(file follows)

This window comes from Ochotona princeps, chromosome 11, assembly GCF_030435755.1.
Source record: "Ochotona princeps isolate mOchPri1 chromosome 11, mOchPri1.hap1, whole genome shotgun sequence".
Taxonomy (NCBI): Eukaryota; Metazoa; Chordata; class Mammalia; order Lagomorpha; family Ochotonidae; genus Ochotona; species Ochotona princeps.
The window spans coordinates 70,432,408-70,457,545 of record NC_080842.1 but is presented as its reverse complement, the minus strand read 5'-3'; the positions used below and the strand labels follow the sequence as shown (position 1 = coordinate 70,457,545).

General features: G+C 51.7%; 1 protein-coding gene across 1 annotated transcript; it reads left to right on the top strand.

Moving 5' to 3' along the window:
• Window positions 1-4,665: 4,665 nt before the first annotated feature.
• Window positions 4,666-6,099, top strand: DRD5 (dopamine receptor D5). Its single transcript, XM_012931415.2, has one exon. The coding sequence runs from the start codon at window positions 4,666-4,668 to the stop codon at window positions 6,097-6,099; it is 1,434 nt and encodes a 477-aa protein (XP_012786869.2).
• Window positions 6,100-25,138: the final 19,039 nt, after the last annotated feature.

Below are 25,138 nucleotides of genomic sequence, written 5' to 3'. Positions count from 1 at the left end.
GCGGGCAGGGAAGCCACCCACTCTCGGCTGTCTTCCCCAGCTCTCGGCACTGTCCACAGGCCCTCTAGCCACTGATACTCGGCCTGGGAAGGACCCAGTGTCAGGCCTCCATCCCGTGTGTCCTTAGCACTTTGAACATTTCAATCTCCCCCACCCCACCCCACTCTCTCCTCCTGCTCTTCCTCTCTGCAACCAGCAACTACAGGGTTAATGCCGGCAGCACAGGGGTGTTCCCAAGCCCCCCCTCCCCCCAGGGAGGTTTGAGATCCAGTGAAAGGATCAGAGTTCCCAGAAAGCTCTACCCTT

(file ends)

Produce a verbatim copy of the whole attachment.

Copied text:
This window comes from Ochotona princeps, chromosome 11, assembly GCF_030435755.1.
Source record: "Ochotona princeps isolate mOchPri1 chromosome 11, mOchPri1.hap1, whole genome shotgun sequence".
Taxonomy (NCBI): Eukaryota; Metazoa; Chordata; class Mammalia; order Lagomorpha; family Ochotonidae; genus Ochotona; species Ochotona princeps.
The window spans coordinates 70,432,408-70,457,545 of record NC_080842.1 but is presented as its reverse complement, the minus strand read 5'-3'; the positions used below and the strand labels follow the sequence as shown (position 1 = coordinate 70,457,545).

General features: G+C 51.7%; 1 protein-coding gene across 1 annotated transcript; it reads left to right on the top strand.

Moving 5' to 3' along the window:
• Window positions 1-4,665: 4,665 nt before the first annotated feature.
• Window positions 4,666-6,099, top strand: DRD5 (dopamine receptor D5). Its single transcript, XM_012931415.2, has one exon. The coding sequence runs from the start codon at window positions 4,666-4,668 to the stop codon at window positions 6,097-6,099; it is 1,434 nt and encodes a 477-aa protein (XP_012786869.2).
• Window positions 6,100-25,138: the final 19,039 nt, after the last annotated feature.

Below are 25,138 nucleotides of genomic sequence, written 5' to 3'. Positions count from 1 at the left end.
GCGGGCAGGGAAGCCACCCACTCTCGGCTGTCTTCCCCAGCTCTCGGCACTGTCCACAGGCCCTCTAGCCACTGATACTCGGCCTGGGAAGGACCCAGTGTCAGGCCTCCATCCCGTGTGTCCTTAGCACTTTGAACATTTCAATCTCCCCCACCCCACCCCACTCTCTCCTCCTGCTCTTCCTCTCTGCAACCAGCAACTACAGGGTTAATGCCGGCAGCACAGGGGTGTTCCCAAGCCCCCCCTCCCCCCAGGGAGGTTTGAGATCCAGTGAAAGGATCAGAGTTCCCAGAAAGCTCTACCCTT